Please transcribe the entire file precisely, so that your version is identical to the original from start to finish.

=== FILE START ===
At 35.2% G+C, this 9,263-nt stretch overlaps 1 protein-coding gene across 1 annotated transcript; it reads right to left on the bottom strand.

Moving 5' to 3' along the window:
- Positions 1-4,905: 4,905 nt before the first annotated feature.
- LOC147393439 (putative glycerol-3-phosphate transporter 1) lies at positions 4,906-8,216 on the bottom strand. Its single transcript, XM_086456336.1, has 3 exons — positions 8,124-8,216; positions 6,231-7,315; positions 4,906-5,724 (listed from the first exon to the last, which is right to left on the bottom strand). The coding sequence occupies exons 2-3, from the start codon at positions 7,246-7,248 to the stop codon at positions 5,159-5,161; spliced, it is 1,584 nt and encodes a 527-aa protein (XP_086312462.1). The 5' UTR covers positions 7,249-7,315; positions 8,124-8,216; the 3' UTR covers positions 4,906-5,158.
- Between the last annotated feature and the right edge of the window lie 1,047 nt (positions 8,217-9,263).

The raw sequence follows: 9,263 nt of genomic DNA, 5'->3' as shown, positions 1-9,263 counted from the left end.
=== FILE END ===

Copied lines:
At 35.2% G+C, this 9,263-nt stretch overlaps 1 protein-coding gene across 1 annotated transcript; it reads right to left on the bottom strand.

Moving 5' to 3' along the window:
- Positions 1-4,905: 4,905 nt before the first annotated feature.
- LOC147393439 (putative glycerol-3-phosphate transporter 1) lies at positions 4,906-8,216 on the bottom strand. Its single transcript, XM_086456336.1, has 3 exons — positions 8,124-8,216; positions 6,231-7,315; positions 4,906-5,724 (listed from the first exon to the last, which is right to left on the bottom strand). The coding sequence occupies exons 2-3, from the start codon at positions 7,246-7,248 to the stop codon at positions 5,159-5,161; spliced, it is 1,584 nt and encodes a 527-aa protein (XP_086312462.1). The 5' UTR covers positions 7,249-7,315; positions 8,124-8,216; the 3' UTR covers positions 4,906-5,158.
- Between the last annotated feature and the right edge of the window lie 1,047 nt (positions 8,217-9,263).

The raw sequence follows: 9,263 nt of genomic DNA, 5'->3' as shown, positions 1-9,263 counted from the left end.